1. @Big Cajun Man: Identity theft is often portrayed as the work of clever thieves, but it's really businesses making cynical decisions to extend credit with flimsy proofs of identity. If losses to fraud are less than the cost of better identity checks, then they forgo the identity checks. The disruption of the lives of those whose identities are stolen aren't much of a factor in the decisions.

  2. Interesting. So a couple things.

    1) That's a lot of talking, because their aren't even 3000 minutes in two days (2 days x 24 hrs x 60 mins = 2880 mins). So literally these people talked for 48hrs straight, without sleeping? Must have really needed to catch up with their relatives!!!

    2) You actually BURN old paper? That's old school, and gives me visions of some clandestine meeting, with hooded figures gathered around, burning secret documents. I'm all for security, though. Perhaps you should shoot the documents, then shred them, then burn them.... just to be safe. ;)

    1. @Anonymous: Jesse at Rogers said something about fraudulent overseas calls. It all seemed very familiar to him, but I'm not sure what the thieves' motive was. Apparently the phones get used continuously for days.

      I just keep the paper in a stack and use a handful of it to start the odd fire in my wood stove in the winter. I wouldn't use a gun because I'd be afraid that some innocent papers would get hurt.

    2. I have been at these clandestine meetings, no hoods are worn though..

  3. At least it was only identity theft and not identity death:

    Corporations placing minimal value on customer disruption when considering cost of business is one thing, your government "killing" you for a few bucks is a whole other ballgame!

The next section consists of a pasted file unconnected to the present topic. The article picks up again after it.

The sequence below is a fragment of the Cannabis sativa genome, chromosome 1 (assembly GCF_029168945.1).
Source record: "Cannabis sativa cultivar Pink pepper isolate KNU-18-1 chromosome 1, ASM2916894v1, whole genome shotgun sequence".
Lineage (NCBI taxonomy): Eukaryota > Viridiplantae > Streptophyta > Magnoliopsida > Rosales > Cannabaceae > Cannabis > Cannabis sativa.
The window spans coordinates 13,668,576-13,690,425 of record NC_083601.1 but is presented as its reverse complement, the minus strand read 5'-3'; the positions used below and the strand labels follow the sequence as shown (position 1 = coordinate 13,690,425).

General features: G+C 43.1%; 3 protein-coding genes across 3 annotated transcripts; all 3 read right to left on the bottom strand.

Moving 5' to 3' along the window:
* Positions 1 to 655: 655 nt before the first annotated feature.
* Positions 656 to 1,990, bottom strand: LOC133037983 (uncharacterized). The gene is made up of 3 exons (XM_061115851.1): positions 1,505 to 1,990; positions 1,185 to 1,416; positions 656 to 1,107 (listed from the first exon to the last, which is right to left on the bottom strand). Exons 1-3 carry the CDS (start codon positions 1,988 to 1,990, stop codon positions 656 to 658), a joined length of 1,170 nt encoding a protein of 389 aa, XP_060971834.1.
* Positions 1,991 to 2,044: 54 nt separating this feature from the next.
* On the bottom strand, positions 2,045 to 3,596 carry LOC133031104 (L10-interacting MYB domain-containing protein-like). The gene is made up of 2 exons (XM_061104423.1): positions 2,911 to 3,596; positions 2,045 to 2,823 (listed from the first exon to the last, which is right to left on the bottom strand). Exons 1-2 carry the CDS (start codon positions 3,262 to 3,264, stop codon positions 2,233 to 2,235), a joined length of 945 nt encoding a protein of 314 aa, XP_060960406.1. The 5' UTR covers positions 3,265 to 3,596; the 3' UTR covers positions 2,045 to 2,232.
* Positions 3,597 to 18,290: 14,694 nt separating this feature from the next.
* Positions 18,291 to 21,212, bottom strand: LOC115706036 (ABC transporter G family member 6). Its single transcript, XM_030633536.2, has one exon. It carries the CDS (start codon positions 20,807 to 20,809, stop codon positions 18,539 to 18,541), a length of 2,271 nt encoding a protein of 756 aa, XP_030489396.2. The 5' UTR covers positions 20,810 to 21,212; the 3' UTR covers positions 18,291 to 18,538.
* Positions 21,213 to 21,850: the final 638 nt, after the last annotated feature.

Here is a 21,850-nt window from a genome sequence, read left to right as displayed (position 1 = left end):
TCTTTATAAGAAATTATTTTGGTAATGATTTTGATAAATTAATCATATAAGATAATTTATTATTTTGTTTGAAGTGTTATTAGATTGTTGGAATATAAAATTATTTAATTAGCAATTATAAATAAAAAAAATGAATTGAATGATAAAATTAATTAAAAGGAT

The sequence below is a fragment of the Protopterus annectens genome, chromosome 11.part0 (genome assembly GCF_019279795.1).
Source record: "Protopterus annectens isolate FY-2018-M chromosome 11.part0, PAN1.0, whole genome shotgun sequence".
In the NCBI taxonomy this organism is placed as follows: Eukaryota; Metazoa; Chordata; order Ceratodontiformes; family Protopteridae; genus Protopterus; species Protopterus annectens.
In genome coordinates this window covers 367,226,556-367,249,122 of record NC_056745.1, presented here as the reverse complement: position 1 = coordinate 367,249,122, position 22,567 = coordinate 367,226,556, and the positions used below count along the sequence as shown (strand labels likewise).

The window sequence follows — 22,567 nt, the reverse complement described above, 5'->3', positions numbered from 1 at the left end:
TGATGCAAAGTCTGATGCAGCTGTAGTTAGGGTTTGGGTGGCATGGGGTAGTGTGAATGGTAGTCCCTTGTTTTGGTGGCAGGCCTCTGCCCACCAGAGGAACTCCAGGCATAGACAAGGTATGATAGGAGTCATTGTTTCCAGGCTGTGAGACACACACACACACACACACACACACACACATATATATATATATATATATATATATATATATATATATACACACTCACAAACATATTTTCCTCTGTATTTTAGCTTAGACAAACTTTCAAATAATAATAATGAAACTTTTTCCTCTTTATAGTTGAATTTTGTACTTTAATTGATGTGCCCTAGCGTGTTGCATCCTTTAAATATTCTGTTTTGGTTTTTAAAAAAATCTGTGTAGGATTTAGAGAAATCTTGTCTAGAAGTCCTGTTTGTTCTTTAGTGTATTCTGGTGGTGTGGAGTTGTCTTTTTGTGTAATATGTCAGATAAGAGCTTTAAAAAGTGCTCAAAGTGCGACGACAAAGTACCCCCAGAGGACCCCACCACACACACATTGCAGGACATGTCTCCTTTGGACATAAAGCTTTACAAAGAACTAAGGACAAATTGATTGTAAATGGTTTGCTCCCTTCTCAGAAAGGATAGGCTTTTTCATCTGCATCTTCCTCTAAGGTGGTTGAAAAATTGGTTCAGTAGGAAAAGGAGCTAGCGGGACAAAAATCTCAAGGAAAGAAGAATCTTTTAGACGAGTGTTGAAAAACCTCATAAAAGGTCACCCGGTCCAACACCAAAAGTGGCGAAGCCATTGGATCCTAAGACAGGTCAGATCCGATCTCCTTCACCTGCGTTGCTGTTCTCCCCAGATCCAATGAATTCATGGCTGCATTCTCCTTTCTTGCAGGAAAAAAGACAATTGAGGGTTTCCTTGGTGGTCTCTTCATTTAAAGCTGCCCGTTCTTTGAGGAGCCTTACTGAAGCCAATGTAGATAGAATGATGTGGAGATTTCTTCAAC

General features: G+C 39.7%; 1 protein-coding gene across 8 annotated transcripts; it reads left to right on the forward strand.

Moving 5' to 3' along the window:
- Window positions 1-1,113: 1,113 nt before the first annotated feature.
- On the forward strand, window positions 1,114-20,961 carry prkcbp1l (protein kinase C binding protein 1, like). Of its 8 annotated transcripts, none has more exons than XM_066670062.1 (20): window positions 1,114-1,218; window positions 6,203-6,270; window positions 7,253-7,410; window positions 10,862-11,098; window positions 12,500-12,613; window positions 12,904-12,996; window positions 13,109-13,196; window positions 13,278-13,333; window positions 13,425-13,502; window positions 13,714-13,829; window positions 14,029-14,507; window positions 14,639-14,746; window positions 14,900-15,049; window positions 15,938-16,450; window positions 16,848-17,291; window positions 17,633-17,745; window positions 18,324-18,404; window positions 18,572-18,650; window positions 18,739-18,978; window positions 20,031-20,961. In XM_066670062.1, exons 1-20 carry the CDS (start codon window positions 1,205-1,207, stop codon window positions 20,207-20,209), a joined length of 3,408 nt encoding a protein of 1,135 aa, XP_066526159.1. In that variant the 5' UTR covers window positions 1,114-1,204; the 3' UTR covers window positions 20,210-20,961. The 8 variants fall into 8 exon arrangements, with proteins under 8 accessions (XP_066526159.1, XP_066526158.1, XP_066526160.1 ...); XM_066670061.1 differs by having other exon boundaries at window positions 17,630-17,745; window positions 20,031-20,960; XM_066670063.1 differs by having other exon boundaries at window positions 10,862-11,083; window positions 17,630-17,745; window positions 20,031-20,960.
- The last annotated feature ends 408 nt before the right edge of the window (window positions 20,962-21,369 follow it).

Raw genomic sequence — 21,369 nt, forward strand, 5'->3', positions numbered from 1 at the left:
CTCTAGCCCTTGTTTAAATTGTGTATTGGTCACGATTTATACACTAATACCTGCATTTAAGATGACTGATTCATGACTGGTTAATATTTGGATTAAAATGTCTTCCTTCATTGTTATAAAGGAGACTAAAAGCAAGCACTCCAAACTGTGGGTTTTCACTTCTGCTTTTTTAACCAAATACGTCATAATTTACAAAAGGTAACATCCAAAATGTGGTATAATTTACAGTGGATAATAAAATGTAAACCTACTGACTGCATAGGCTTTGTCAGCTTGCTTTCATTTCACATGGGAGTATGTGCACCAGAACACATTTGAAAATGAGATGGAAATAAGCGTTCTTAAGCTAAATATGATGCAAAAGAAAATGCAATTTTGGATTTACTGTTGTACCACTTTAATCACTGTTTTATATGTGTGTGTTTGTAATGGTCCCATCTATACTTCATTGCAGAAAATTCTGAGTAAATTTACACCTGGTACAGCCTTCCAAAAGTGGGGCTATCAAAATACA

1. @SST: Whatever problems we have, it seems that others have worse problems.

      All information large companies and governments use to make decisions is captured in computer systems. I've been trying to think of ways to capture doubt about the correctness of information. If there were some way for individuals to capture their assertion that certain online information is wrong, it would allow algorithms to improve their decision making. For example, if there is strong reason to believe that a certain person isn't actually dead, some transactions giving away property may be blocked. However, an assertion about information being wrong may itself be wrong. So, such algorithms would have to avoid overreacting to evidence that some information is wrong. This is all a tricky business.

  4. That's the thing, we might complain about how terrible our political and economic systems are (Democracy and Capitalism), but compared globally, Canadians enjoy a fairly lofty lifestyle.

    As long as humans and our irrationalities are involved in making things work, no system will ever be perfect.

  5. Years ago we had our voip phones hacked. Someone in Russia had opened up our server and was making calls to people in the U.S. telling them something about their credit card (the scam was to get them on the phone to get their card info). We caught on when people started hitting redial and asking for mastercard.

    I found it quite disturbing. There's substantial resources required to hack a voip server, start making automated calls, collect credit cards and then monetize them. This was the work of an organization not an individual.

    These days I think it's harder to find someone who hasn't been hit by this stuff than find someone who has.

    1. @Glenn: You're right that it seems everyone has some sort of story like their ATM card getting hacked or having to change credit card numbers.